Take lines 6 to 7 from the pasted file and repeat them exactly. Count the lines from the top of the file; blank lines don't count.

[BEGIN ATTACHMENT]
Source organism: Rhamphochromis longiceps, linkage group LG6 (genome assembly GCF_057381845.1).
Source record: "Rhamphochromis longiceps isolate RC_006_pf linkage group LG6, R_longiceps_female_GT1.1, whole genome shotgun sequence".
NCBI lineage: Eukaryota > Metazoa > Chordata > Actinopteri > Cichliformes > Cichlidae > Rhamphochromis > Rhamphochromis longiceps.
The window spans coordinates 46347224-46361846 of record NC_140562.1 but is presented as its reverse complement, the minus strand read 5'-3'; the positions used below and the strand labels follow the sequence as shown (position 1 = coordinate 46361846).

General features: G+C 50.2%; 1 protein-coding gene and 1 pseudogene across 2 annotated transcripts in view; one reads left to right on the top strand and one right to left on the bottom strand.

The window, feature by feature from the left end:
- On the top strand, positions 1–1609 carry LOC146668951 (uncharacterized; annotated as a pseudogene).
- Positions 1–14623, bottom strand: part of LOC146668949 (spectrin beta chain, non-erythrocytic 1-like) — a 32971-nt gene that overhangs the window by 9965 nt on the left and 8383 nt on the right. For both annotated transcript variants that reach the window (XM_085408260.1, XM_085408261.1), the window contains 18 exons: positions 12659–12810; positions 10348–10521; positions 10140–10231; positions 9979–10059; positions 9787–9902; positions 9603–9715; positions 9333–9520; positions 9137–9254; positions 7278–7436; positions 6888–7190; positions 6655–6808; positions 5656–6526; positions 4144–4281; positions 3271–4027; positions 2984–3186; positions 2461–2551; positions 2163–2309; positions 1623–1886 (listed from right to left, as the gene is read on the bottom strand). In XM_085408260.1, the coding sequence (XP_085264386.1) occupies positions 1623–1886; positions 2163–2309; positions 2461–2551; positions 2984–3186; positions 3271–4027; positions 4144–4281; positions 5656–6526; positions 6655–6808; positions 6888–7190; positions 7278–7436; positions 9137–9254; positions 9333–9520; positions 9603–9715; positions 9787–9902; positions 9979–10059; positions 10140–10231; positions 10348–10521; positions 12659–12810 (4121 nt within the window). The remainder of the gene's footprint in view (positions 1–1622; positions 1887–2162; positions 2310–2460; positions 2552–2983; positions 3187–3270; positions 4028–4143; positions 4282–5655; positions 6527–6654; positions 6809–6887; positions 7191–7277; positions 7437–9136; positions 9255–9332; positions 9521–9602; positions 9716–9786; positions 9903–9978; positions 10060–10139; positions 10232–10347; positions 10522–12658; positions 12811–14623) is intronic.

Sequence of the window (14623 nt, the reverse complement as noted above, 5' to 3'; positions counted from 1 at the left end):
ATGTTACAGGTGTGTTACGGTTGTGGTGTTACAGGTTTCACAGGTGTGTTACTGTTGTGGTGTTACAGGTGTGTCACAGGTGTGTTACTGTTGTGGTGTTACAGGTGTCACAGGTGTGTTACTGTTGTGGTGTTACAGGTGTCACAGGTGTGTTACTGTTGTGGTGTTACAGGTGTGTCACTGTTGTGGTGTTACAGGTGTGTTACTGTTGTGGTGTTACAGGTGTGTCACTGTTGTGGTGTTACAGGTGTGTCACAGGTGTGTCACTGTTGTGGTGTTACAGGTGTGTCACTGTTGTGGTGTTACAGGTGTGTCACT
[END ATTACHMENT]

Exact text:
The window, feature by feature from the left end:
- On the top strand, positions 1–1609 carry LOC146668951 (uncharacterized; annotated as a pseudogene).